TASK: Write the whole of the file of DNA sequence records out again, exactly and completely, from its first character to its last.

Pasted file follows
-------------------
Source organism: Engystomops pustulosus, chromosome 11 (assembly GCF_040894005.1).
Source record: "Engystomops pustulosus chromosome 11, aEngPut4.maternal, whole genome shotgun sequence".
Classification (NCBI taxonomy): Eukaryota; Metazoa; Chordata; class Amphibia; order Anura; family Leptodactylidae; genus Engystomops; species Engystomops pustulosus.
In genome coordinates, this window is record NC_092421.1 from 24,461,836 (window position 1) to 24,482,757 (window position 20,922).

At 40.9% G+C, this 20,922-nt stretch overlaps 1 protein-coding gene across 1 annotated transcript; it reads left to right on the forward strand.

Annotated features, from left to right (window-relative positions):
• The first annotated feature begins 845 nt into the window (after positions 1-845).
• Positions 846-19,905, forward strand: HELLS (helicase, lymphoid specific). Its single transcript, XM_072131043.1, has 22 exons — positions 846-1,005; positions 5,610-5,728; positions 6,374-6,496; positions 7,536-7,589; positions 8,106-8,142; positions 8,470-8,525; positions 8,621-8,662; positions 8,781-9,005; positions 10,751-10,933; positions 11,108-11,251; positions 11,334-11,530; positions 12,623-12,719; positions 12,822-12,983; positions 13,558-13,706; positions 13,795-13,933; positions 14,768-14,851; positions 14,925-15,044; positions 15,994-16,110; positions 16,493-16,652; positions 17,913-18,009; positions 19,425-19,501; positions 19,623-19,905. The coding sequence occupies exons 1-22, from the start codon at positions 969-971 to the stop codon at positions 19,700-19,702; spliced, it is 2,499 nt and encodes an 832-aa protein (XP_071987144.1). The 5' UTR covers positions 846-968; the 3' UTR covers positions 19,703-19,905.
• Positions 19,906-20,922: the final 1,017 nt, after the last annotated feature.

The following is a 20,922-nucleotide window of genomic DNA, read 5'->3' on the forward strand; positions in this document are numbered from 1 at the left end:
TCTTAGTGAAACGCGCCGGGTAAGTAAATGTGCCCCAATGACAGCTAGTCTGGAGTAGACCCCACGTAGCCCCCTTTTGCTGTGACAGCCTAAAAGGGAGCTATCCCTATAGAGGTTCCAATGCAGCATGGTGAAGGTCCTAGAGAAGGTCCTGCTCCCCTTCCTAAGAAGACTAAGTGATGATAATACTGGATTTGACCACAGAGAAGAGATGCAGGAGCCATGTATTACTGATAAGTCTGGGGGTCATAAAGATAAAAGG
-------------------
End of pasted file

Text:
Source organism: Engystomops pustulosus, chromosome 11 (assembly GCF_040894005.1).
Source record: "Engystomops pustulosus chromosome 11, aEngPut4.maternal, whole genome shotgun sequence".
Classification (NCBI taxonomy): Eukaryota; Metazoa; Chordata; class Amphibia; order Anura; family Leptodactylidae; genus Engystomops; species Engystomops pustulosus.
In genome coordinates, this window is record NC_092421.1 from 24,461,836 (window position 1) to 24,482,757 (window position 20,922).

At 40.9% G+C, this 20,922-nt stretch overlaps 1 protein-coding gene across 1 annotated transcript; it reads left to right on the forward strand.

Annotated features, from left to right (window-relative positions):
• The first annotated feature begins 845 nt into the window (after positions 1-845).
• Positions 846-19,905, forward strand: HELLS (helicase, lymphoid specific). Its single transcript, XM_072131043.1, has 22 exons — positions 846-1,005; positions 5,610-5,728; positions 6,374-6,496; positions 7,536-7,589; positions 8,106-8,142; positions 8,470-8,525; positions 8,621-8,662; positions 8,781-9,005; positions 10,751-10,933; positions 11,108-11,251; positions 11,334-11,530; positions 12,623-12,719; positions 12,822-12,983; positions 13,558-13,706; positions 13,795-13,933; positions 14,768-14,851; positions 14,925-15,044; positions 15,994-16,110; positions 16,493-16,652; positions 17,913-18,009; positions 19,425-19,501; positions 19,623-19,905. The coding sequence occupies exons 1-22, from the start codon at positions 969-971 to the stop codon at positions 19,700-19,702; spliced, it is 2,499 nt and encodes an 832-aa protein (XP_071987144.1). The 5' UTR covers positions 846-968; the 3' UTR covers positions 19,703-19,905.
• Positions 19,906-20,922: the final 1,017 nt, after the last annotated feature.

The following is a 20,922-nucleotide window of genomic DNA, read 5'->3' on the forward strand; positions in this document are numbered from 1 at the left end:
TCTTAGTGAAACGCGCCGGGTAAGTAAATGTGCCCCAATGACAGCTAGTCTGGAGTAGACCCCACGTAGCCCCCTTTTGCTGTGACAGCCTAAAAGGGAGCTATCCCTATAGAGGTTCCAATGCAGCATGGTGAAGGTCCTAGAGAAGGTCCTGCTCCCCTTCCTAAGAAGACTAAGTGATGATAATACTGGATTTGACCACAGAGAAGAGATGCAGGAGCCATGTATTACTGATAAGTCTGGGGGTCATAAAGATAAAAGG